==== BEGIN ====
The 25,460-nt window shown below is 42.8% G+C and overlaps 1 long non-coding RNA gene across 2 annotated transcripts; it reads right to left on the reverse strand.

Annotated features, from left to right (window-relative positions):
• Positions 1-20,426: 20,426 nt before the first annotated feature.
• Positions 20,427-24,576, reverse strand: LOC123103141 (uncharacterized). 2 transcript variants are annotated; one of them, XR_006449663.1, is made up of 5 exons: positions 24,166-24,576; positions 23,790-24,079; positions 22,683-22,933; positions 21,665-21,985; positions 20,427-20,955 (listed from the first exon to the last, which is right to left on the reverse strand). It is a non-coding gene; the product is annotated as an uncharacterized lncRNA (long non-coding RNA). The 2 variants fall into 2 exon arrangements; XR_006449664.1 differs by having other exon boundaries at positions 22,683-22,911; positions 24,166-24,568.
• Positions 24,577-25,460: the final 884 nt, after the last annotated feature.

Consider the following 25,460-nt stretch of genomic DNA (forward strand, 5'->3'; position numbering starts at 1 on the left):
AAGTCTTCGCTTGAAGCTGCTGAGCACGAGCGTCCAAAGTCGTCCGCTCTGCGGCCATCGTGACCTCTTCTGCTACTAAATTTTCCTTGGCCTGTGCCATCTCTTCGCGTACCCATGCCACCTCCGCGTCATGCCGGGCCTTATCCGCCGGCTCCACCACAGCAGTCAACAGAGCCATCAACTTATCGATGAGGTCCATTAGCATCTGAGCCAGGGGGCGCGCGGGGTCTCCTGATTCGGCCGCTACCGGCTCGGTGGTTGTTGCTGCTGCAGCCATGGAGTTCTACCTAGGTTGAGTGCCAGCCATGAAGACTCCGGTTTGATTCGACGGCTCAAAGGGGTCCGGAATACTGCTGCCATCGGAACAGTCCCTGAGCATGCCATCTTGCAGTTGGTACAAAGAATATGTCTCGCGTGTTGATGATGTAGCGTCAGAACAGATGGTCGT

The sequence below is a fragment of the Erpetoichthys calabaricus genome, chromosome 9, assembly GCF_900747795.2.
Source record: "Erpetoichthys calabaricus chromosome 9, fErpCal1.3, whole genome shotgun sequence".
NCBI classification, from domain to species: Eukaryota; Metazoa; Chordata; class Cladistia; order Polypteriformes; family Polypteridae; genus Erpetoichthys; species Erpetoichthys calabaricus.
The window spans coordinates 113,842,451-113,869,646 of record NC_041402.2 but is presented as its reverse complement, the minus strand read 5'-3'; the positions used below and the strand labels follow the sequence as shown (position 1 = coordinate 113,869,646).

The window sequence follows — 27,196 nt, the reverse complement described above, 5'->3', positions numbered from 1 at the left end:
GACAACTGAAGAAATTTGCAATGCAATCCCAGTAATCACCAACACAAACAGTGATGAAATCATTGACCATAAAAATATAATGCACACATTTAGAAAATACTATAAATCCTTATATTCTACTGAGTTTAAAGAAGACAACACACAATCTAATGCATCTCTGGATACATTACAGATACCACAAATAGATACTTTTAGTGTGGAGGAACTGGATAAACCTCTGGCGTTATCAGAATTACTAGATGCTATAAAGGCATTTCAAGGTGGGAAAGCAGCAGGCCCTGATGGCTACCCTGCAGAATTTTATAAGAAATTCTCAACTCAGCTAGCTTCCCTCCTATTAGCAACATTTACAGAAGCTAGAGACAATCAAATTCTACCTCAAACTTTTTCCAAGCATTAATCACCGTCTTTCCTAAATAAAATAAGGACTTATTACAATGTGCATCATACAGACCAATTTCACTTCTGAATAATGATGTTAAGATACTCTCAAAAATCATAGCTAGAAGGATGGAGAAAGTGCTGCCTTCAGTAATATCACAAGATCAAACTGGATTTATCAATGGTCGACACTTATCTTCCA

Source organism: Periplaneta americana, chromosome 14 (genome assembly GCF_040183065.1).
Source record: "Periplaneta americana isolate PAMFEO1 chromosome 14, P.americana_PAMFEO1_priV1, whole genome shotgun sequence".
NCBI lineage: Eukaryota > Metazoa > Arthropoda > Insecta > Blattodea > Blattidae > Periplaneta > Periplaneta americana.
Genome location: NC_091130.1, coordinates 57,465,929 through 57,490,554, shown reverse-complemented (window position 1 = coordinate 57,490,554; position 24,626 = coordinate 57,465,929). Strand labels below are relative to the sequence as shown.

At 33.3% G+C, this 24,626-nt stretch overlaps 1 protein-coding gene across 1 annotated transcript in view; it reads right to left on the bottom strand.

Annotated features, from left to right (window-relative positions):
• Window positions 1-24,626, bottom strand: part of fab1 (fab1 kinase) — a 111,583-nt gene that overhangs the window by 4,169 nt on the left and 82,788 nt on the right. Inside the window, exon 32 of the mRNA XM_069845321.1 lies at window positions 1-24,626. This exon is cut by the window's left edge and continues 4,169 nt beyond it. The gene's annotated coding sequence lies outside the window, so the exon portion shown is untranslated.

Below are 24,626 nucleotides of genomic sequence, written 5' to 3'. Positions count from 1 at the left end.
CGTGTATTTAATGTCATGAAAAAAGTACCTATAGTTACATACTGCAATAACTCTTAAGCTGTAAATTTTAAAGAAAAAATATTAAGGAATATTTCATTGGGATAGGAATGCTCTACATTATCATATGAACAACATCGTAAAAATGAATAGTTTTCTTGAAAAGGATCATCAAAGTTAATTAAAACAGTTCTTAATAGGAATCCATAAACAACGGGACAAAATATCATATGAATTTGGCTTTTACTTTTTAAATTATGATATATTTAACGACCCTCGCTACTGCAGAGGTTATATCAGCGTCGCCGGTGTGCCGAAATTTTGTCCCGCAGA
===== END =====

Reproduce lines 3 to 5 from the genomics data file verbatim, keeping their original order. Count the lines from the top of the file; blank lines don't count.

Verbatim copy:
• Positions 1-20,426: 20,426 nt before the first annotated feature.
• Positions 20,427-24,576, reverse strand: LOC123103141 (uncharacterized). 2 transcript variants are annotated; one of them, XR_006449663.1, is made up of 5 exons: positions 24,166-24,576; positions 23,790-24,079; positions 22,683-22,933; positions 21,665-21,985; positions 20,427-20,955 (listed from the first exon to the last, which is right to left on the reverse strand). It is a non-coding gene; the product is annotated as an uncharacterized lncRNA (long non-coding RNA). The 2 variants fall into 2 exon arrangements; XR_006449664.1 differs by having other exon boundaries at positions 22,683-22,911; positions 24,166-24,568.
• Positions 24,577-25,460: the final 884 nt, after the last annotated feature.